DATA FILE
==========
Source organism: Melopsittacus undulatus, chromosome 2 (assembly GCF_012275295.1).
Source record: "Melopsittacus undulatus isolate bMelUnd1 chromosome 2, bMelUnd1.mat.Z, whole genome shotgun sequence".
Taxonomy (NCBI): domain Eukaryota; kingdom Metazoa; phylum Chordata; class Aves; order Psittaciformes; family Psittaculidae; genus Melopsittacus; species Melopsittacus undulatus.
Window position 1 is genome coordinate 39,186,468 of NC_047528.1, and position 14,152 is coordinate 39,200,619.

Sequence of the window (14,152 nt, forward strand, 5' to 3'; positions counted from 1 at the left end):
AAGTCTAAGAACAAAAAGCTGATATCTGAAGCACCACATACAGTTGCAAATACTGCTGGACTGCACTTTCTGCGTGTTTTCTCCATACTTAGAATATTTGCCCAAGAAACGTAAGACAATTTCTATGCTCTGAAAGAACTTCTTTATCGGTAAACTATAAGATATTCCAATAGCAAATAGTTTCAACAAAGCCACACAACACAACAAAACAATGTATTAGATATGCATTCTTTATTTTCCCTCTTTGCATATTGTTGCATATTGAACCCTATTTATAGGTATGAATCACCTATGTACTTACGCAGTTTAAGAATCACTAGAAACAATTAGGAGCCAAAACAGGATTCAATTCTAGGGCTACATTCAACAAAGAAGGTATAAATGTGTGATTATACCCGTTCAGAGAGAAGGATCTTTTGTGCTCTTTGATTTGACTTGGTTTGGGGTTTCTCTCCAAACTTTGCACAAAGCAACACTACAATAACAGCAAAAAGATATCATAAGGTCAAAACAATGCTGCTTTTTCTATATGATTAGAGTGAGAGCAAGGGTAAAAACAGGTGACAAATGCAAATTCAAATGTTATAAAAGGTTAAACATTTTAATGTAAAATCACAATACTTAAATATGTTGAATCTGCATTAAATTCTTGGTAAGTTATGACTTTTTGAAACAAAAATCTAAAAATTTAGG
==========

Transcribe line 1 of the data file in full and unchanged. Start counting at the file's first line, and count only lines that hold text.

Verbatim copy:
Source organism: Melopsittacus undulatus, chromosome 2 (assembly GCF_012275295.1).